One on One with Annabelle Gurwitch

From hookers to lawyers, or from “hot pants to long pants,” as she describes it, Annabelle Gurwitch’s career has run the gamut. Best known for her stint on Dinner and a Movie, Gurwitch’s latest project is Fired. She recently sat down with us to talk about her new book and her career.

Where are you originally from and what was your childhood like? Where do you call home now?

I’m originally from Mobile, Alabama. I grew up in a lot of places around the country, mostly Miami Beach. I moved to New York when I was 18 to go to NYU, lived there for about 10 years and now I live in Los Angeles.

What was my childhood like? Gosh. Having moved around a lot, this is the thing that drives people to show business. People who grew up in lots of different cities and had to adjust or in my case, not talk for a year because you had a southern accent and you moved to Delaware and that was embarrassing. I’m just another one of those people who ended up in show business because I have a short attention span.

We were doing some research on you and according to IMDB; you were a writer for Thundercats in 1985. How did that job come about and what was the experience like writing for a classic Saturday morning cartoon show?

My original interest when I moved to New York was in theater and I did a lot of avant guard theater and when you collaborate with people, you do a lot of writing with them too – writing and performing pieces together. So I was always interested in writing and one of my best friends, who was one of the producers of Supersize Me, she had a job for Telepictures and I think we wrote one or two episodes of Thundercats together and that remains on IMDB, which makes me laugh so hard because we were in college and we didn’t know what we were doing. But I loved that show.

What episode of Thundercats did you write?

I’m going to really be embarrassing myself if I tell you I remember the exact episode we wrote, which was about how the Thundercats’ souls were being captured in their sleep and they were being held hostage and made to do things against their will in their sleep. It was their dream selves that were being held hostage and they had to find a way to save their dream selves. This is a very big pot smoking enduced type episode that we wrote from my years of smoking pot.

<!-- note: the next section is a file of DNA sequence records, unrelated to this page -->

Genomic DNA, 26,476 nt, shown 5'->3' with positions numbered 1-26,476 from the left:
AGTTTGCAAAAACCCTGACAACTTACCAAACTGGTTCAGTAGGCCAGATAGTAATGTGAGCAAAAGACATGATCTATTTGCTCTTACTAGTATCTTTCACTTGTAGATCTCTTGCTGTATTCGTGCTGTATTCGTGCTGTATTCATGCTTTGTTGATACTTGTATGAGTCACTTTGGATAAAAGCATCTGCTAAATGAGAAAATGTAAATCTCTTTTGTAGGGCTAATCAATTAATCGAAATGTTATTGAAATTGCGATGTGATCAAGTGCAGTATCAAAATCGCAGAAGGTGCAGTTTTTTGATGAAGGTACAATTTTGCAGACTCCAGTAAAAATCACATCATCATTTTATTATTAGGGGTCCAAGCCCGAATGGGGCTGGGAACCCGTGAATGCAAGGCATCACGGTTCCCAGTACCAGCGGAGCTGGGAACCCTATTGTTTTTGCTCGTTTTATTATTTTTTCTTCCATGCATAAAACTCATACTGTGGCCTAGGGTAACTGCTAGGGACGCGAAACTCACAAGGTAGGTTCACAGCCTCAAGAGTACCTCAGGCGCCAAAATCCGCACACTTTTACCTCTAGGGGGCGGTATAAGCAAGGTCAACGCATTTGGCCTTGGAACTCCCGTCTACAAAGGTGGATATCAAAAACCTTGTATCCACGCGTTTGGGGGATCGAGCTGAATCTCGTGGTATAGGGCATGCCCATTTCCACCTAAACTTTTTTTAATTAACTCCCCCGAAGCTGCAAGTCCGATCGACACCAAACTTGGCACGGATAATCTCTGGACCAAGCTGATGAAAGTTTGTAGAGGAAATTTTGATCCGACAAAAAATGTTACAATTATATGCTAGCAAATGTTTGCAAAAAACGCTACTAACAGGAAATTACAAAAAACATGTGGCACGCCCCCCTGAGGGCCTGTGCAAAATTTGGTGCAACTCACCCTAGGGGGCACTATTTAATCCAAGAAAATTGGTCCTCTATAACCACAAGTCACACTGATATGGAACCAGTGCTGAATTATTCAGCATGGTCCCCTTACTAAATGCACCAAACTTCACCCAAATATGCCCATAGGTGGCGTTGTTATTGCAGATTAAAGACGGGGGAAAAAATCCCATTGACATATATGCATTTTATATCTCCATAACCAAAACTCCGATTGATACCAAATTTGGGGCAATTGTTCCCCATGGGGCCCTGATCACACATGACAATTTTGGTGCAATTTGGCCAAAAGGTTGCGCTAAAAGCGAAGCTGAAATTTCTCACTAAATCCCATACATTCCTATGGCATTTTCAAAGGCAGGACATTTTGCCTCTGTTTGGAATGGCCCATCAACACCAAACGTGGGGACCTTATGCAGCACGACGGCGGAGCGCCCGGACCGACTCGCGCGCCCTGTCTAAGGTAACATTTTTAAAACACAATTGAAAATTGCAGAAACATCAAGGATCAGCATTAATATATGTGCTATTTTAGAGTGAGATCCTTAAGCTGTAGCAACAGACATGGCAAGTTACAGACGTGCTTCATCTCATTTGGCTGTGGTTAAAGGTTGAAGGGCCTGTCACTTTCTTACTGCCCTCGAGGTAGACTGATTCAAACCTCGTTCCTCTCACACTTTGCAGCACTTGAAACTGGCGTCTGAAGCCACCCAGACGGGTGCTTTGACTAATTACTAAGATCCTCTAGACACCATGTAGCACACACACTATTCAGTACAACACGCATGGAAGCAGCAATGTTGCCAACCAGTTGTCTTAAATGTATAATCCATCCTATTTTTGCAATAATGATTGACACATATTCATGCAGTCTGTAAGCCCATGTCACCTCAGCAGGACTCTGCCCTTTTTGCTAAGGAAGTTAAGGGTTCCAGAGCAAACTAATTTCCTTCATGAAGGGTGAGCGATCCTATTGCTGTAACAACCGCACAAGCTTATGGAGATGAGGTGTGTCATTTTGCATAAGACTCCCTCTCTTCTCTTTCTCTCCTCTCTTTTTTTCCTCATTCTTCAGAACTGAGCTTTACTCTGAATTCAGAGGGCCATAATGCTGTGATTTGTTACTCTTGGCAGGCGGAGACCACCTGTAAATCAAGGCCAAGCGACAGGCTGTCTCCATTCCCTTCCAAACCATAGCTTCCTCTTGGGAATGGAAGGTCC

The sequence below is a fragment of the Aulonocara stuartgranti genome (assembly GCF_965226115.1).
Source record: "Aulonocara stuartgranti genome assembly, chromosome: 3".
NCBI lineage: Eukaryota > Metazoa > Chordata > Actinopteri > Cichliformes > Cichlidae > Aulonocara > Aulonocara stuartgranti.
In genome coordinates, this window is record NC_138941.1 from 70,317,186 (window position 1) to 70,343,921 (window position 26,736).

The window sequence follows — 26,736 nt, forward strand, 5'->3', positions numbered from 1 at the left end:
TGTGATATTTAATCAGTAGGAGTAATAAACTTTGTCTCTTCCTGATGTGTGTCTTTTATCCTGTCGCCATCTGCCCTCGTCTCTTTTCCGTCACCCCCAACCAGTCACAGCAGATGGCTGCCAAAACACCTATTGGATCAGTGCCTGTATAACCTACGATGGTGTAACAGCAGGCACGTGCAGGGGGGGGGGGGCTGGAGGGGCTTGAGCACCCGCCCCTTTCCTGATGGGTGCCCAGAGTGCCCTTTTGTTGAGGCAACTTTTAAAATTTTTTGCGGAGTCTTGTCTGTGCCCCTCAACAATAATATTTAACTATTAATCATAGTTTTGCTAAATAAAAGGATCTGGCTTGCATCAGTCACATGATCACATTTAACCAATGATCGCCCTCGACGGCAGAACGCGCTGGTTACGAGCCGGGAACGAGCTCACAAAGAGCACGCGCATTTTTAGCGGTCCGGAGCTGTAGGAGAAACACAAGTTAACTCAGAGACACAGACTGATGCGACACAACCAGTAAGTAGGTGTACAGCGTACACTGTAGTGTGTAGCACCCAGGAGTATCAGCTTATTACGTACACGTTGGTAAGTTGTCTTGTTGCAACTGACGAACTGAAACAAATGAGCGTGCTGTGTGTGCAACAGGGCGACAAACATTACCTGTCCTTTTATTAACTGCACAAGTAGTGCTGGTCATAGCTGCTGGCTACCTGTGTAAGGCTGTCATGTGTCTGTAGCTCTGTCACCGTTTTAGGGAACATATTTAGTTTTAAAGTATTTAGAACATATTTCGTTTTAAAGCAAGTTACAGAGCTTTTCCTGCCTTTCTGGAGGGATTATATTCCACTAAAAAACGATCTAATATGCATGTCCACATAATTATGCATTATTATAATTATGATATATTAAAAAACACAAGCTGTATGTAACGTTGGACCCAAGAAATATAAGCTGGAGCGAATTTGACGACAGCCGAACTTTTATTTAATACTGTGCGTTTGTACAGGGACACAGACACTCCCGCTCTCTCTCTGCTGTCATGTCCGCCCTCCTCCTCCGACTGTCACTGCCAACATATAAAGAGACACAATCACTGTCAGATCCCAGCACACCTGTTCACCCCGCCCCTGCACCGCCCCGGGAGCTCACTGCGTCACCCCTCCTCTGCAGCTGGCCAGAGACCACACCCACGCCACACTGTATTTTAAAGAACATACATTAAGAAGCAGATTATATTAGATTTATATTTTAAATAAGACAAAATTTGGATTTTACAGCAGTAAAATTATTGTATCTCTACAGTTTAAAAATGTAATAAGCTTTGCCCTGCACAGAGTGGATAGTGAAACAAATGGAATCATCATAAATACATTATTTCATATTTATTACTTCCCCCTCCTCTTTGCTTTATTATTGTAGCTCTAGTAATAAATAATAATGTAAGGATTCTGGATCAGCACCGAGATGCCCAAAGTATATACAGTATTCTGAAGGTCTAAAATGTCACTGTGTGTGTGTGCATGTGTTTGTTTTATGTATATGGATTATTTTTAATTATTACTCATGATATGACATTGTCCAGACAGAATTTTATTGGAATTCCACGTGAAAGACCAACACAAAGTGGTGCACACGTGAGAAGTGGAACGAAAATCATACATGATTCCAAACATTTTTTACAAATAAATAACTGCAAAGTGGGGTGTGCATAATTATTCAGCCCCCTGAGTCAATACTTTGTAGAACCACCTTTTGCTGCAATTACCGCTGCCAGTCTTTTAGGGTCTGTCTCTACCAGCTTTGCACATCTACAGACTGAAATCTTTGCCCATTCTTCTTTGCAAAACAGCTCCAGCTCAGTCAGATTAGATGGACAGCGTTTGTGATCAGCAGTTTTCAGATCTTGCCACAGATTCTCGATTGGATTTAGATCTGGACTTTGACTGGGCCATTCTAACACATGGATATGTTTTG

At least you have something to show for it.

Yes, a Thundercats episode to memorialize my interest in the dreams and occult … and pot smoking.

You’ve also appeared on a number of big name TV shows, including Miami Vice, Murphy Brown, Tales from the Crypt, talk about some of your experiences on those shows and which one you enjoyed working on the most.

That’s very funny you should ask that because this week I’m shooting an episode of Boston Legal and I’m shooting it with Candice Bergen and actually the episode I did of Murphy Brown with Candice was my first job I did in Los Angeles. I was just writing this piece for the LA Times about how I’ve gone from hot pants to long pants. As an actor, you find yourself in different stages in your career. For many years, I played prostitutes. I was a prostitute against my will on The Equalizer. I liked being a prostitute on Miami Vice. I was a prostitute in the 19th century in a movie called Where the Hell’s That Gold?!!? And then, I was everyone’s secretary. I was Candice Bergen’s secretary, Betty White’s secretary, you name it, I “secretaried” it. And now I’m in my lawyer stage. Right now, I’m in the movie Shaggy Dog being an attorney and I’m in Boston Legal as an attorney. It’s really fun. Actually, I like being the boss.

Most people probably remember you as the host of Dinner and a Movie on TBS. How did you get that job and what was it like being a part of that show? Do you have any favorite moments from your time hosting that show?

We did that show for such a long time and Paul Gilmartin and I spent so much time together that literally I would pull his ear hair out as we’d stand on the set, he was like my second husband. You get very close. One year, we gave up deodorant together; you know what I’m saying? You get too close. I also was pregnant with my son when I was on that show and I went through a lot of very big moments in my life.